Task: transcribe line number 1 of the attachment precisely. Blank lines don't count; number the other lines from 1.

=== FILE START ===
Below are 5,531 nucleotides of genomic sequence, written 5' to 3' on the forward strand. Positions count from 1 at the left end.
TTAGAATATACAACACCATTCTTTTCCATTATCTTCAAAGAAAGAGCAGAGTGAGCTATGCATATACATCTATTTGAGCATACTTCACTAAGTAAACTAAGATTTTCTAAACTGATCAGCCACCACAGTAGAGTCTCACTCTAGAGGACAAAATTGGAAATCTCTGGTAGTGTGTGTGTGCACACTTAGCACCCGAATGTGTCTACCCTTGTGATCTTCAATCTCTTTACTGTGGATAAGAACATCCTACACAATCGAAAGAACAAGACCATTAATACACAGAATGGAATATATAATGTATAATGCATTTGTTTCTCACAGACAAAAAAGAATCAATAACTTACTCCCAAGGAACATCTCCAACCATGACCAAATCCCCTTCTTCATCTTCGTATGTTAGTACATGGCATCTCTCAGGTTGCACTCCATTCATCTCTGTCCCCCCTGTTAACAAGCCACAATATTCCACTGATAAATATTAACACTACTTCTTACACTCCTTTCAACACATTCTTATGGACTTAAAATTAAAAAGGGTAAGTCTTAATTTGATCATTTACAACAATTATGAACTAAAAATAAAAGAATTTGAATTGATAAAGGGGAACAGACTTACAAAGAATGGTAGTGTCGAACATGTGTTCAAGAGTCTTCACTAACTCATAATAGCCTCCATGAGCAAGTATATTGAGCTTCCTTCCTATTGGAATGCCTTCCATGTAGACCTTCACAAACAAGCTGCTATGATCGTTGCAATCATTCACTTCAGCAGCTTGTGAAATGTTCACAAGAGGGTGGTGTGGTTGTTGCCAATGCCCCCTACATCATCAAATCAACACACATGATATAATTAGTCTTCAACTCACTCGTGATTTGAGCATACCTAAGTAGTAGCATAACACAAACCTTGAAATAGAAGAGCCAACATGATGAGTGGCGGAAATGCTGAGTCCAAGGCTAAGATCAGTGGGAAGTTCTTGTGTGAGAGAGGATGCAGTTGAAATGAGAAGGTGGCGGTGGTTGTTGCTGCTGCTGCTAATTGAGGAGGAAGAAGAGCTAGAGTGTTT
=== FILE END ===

Below are 5,531 nucleotides of genomic sequence, written 5' to 3' on the forward strand. Positions count from 1 at the left end.